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Each time I read the passion narrative from St. Mark, this image strikes me as very significant in the arrest of Jesus, “Now a young man followed him wearing nothing but a linen cloth about his body. They seized him, but he left the cloth behind and ran off naked” (Mk. 14:51-52). In the American expression, this guy takes his life into his hands. Not kidding! But funny as it appears, it shows a contrast between this man’s action, the desperation for life as contrary to that of Jesus -the basic instinct of self-preservation versus the great sacrifice for our salvation. Jesus is walking into his death while the young man is running away from death. Even if that means running off naked, this guy is poised to live. But is he alone in this sense? Is that not how we are wired? Take off first once you perceive danger and then think! Here’s what the very line before this scripture verse says, “And they all left him and fled” (Mk. 14:50). Who exactly is left with Jesus?

We are beginning the great Holy Week which presents a snapshot of the last days and hours of our Lord Jesus Christ on earth. We could recall the words of Fulton Sheen in the book, The Life of Christ, “The story of every human life begins with birth and ends with death. In the person of Christ, however, it was his death that was first and his life that was last.”


 In the poem, The Road Not Taken, the American poet Robert Frost narrates, 

Two roads diverged in a yellow wood,

And sorry I could not travel both

And be one traveler, long I stood

And looked down one as far as I could

To where it bent in the undergrowth

During the passion of Christ, the disciples seem conflicted between two divergent roads: conflicting interests, opposing choices, risking their lives for the master, not taking sides with Roman authorities, running away or daring consequences. What do we see? The last stanza of Frost’s poem says, 

I shall be telling this with a sigh

Somewhere ages and ages hence:

Two roads diverged in a wood, and I—

I took the one less traveled by,

And that has made all the difference.


We all seem to be constantly presented with choices between two roads converging on our journey of faith. There’s an old song about the Christian life that says, “It’s not an easy road, we’re traveling to heaven…Christians are constantly exposed to threats and challenges - cultural, legal, environmental, emotional, and biological forces that make these choices more difficult.


There is a joke about two elderly baseball lovers, good Catholics in their 90s. Their love for baseball made these old buddies wonder if there was baseball in heaven. So, they made a deal that whoever died first would return to tell the surviving player if there was baseball in heaven so the other would know how to navigate. The older guy died first. A few days later, the living friend was saying his prayer in his room when his buddy appeared and said to him, “I have good news and bad news. The good news is that there is baseball in heaven. The bad news is that you are pitching tonight!” Although the guy alive loved baseball so much, he was not ready to pitch that soon. But that is how the game works. Yes, heaven!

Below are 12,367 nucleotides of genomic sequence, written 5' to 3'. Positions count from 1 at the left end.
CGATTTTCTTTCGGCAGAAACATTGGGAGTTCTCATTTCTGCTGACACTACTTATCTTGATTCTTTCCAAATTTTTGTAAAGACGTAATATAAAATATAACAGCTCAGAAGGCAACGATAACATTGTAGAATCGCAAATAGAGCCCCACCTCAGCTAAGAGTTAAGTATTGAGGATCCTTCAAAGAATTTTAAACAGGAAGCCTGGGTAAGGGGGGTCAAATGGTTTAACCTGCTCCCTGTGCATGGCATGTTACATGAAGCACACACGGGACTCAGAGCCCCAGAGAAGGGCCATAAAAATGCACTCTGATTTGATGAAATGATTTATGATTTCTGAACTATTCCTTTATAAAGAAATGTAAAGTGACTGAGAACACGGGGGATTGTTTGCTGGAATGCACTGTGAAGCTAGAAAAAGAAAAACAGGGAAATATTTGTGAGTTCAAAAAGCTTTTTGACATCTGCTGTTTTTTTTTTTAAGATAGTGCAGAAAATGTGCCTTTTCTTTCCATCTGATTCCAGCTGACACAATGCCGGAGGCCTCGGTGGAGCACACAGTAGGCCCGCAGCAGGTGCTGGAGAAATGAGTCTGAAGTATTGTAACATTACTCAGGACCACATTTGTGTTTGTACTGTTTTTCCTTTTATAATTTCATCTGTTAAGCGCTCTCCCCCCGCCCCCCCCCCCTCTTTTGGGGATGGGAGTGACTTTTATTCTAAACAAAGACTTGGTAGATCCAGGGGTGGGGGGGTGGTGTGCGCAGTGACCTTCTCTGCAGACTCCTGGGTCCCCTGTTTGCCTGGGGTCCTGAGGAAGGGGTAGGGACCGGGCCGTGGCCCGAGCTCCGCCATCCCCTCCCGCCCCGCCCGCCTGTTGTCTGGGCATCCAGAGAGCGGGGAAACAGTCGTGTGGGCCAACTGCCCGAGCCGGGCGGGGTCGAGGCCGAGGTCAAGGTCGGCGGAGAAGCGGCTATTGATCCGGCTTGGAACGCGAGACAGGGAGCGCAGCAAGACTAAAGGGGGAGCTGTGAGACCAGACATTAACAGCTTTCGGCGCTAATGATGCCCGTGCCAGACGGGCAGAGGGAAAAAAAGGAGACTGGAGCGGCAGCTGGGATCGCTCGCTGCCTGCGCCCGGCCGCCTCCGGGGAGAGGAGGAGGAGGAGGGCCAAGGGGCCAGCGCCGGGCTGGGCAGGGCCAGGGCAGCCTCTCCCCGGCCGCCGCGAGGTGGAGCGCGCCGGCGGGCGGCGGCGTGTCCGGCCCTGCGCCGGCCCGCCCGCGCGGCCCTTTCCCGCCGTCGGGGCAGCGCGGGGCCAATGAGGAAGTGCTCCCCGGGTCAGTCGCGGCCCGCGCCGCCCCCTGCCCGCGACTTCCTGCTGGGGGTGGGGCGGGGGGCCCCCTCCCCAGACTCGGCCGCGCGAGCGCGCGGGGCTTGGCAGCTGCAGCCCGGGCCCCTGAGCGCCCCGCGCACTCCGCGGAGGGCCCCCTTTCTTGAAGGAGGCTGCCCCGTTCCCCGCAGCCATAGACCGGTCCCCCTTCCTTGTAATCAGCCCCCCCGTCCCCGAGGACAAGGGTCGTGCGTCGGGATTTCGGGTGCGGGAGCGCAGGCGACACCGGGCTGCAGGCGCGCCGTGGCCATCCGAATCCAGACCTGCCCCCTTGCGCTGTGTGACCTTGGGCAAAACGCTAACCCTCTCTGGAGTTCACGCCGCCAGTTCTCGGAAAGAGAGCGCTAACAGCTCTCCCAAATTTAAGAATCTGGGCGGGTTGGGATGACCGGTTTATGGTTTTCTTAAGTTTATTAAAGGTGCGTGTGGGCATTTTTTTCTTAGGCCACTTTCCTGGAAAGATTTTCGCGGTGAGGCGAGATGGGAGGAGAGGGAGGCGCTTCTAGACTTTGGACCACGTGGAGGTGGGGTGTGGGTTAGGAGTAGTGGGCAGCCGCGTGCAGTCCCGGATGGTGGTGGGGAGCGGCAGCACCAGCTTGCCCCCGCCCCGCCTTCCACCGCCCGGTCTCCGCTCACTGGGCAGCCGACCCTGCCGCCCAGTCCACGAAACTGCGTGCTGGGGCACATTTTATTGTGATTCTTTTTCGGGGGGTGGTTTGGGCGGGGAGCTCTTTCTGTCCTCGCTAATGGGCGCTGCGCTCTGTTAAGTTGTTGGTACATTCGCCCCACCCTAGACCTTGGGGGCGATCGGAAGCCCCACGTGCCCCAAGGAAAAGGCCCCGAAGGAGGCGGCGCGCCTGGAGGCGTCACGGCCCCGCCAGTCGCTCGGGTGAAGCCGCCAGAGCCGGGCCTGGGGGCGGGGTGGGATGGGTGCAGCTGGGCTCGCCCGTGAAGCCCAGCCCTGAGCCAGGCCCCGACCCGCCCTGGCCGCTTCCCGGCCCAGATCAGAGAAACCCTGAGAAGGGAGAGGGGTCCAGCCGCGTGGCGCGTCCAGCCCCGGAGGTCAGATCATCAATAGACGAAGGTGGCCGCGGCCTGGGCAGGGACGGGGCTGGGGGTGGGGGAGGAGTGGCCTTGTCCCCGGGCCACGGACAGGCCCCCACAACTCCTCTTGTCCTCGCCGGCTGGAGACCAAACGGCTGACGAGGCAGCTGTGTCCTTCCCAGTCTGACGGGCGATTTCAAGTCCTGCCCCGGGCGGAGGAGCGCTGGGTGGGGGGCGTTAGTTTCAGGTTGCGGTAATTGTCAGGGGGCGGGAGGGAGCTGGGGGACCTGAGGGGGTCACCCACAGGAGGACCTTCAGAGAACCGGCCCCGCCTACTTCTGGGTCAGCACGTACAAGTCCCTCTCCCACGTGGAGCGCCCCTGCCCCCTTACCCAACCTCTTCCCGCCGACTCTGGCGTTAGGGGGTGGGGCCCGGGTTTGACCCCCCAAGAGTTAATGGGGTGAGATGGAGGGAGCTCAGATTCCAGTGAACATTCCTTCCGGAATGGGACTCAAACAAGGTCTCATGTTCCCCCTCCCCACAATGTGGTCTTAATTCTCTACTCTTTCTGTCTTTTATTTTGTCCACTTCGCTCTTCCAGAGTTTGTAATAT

How have we done with our Lenten resolutions? Those Lenten promises we made just five weeks ago! To not eat meat, drink coffee, cut down on smoking, avoid talking back, shun gossip, do away with road rage, avoid little lies, not view seductive site, not allow resentful feelings for spouse, not speak disrespectfully, uncharitable sarcasm, careless talks, give up controling attitude, undo pride, etc. Did your two roads converge, and which one was harder?


At the beginning of the Palm Sunday’s liturgy, the crowd quickly flip, shouting, “Crucify him.” Where are those He healed, comforted, taught, and made whole? What about the five thousand whom he fed? Who is left with Jesus? What we see in the passion narrative is humanity’s instability. Most times, it is the reason why Jesus ends up alone. Jesus is abandoned by his friends, his disciples, his followers, and those who benefitted from his ministry, not because they do not know but because it is the easy way out. And they all left him and fled.”


The question can be asked in our time, "If faith puts us in a position to run off naked, what do you think will happen?” Stick with Jesus or take off? Christ is not like us, for “Even if we are faithless, he remains faithful, for he cannot disown himself” (2 Tim. 2:13). God never abandons us, despite how much we disown him.

That little girl, that bystander, that maid who confronted Peter, is still lurking around. Like Robert Frost says, “Two roads diverged in a wood, and I— I took the one less traveled by, And that has made all the difference.” Faith and culture/society/politics can be “two roads” diverging in the wood of the cross of our lives. Faith is always the tough choice. But the Christian life is never boring. The real Christian thinks more of Christ and less of the self/comfort. Are we not sticking with him to defend our faith?


Jesus gave every drop of his blood for you personally. He didn’t say, “You know this is really hard. Nobody likes my message. They’re going to make fun of me, beat me and kill me. Maybe I will go home and take it easy. Eat a piece of chocolate and deal with this later.” No. That song continues, "No, no, it's not an easy road. But the savior is with us. His presnece gives us joy everyday." He fought all the way through for you. And then said “It is finished.” And He opened the gates of heaven. Picture in your mind the glory of Him passing through the eternal gates and inviting you to fight on. Like Jesus said to Simon and the disciples, “Watch and pray that you may not undergo the test.

Readings: 1st- Is. 50:4-7; 2nd- Phil. 2:6-11; Gospel- Mk.14:1-15:47




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